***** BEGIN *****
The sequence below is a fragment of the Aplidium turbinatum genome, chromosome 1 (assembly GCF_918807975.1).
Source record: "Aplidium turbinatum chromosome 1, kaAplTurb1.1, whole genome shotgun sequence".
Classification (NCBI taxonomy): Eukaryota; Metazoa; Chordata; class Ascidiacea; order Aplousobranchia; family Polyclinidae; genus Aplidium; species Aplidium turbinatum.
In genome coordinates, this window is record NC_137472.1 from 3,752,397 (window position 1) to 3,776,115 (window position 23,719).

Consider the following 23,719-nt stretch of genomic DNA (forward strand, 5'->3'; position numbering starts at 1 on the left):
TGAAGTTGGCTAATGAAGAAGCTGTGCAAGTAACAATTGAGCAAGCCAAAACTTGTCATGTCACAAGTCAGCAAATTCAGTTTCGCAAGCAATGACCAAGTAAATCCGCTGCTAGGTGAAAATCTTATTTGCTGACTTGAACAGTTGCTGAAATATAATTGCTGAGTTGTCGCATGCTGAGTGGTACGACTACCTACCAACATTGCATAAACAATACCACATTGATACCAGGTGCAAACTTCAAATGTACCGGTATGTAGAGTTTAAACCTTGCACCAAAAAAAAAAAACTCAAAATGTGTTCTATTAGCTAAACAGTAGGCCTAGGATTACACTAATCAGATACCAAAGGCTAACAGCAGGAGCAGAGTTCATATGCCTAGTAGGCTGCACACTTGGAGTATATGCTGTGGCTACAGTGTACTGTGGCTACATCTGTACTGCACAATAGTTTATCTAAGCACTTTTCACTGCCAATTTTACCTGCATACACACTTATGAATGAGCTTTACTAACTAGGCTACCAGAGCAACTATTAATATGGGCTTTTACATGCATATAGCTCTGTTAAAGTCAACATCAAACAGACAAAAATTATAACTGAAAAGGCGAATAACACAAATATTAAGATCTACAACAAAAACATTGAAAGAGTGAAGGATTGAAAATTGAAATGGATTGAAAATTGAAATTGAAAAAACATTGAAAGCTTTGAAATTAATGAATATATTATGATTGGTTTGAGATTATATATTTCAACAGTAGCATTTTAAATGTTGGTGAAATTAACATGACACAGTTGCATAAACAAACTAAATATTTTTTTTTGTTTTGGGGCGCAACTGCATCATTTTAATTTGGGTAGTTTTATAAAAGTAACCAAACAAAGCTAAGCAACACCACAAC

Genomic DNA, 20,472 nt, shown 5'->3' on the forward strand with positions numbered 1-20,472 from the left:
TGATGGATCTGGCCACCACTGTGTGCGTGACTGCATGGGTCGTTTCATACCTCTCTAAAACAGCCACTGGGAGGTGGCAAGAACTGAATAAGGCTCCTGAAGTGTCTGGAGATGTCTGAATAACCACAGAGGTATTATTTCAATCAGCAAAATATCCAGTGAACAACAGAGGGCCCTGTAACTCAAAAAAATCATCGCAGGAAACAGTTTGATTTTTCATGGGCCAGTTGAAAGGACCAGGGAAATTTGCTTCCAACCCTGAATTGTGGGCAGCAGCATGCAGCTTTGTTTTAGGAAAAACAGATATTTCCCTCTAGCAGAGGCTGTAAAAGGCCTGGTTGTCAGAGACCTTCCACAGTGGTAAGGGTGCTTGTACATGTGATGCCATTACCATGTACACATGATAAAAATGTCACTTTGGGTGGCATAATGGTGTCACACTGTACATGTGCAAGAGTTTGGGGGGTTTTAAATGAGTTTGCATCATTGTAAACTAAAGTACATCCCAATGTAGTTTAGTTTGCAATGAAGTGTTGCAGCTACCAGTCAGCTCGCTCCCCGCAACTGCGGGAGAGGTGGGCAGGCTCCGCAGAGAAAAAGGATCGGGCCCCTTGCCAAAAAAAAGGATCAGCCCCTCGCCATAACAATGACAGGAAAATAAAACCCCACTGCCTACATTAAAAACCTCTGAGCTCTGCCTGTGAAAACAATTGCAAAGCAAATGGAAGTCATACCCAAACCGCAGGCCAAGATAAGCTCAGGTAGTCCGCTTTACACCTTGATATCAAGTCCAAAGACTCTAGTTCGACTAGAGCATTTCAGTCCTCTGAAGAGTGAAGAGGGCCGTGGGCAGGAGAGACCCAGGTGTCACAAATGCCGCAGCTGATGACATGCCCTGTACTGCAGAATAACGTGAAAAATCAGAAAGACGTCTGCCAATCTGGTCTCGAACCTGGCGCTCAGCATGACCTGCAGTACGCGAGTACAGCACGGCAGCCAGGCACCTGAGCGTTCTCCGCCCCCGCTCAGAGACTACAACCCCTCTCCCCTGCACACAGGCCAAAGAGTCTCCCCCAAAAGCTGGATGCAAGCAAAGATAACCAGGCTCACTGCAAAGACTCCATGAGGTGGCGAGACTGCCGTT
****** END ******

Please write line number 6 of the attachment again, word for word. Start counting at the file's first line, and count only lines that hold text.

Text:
TGAAGTTGGCTAATGAAGAAGCTGTGCAAGTAACAATTGAGCAAGCCAAAACTTGTCATGTCACAAGTCAGCAAATTCAGTTTCGCAAGCAATGACCAAGTAAATCCGCTGCTAGGTGAAAATCTTATTTGCTGACTTGAACAGTTGCTGAAATATAATTGCTGAGTTGTCGCATGCTGAGTGGTACGACTACCTACCAACATTGCATAAACAATACCACATTGATACCAGGTGCAAACTTCAAATGTACCGGTATGTAGAGTTTAAACCTTGCACCAAAAAAAAAAAACTCAAAATGTGTTCTATTAGCTAAACAGTAGGCCTAGGATTACACTAATCAGATACCAAAGGCTAACAGCAGGAGCAGAGTTCATATGCCTAGTAGGCTGCACACTTGGAGTATATGCTGTGGCTACAGTGTACTGTGGCTACATCTGTACTGCACAATAGTTTATCTAAGCACTTTTCACTGCCAATTTTACCTGCATACACACTTATGAATGAGCTTTACTAACTAGGCTACCAGAGCAACTATTAATATGGGCTTTTACATGCATATAGCTCTGTTAAAGTCAACATCAAACAGACAAAAATTATAACTGAAAAGGCGAATAACACAAATATTAAGATCTACAACAAAAACATTGAAAGAGTGAAGGATTGAAAATTGAAATGGATTGAAAATTGAAATTGAAAAAACATTGAAAGCTTTGAAATTAATGAATATATTATGATTGGTTTGAGATTATATATTTCAACAGTAGCATTTTAAATGTTGGTGAAATTAACATGACACAGTTGCATAAACAAACTAAATATTTTTTTTTGTTTTGGGGCGCAACTGCATCATTTTAATTTGGGTAGTTTTATAAAAGTAACCAAACAAAGCTAAGCAACACCACAAC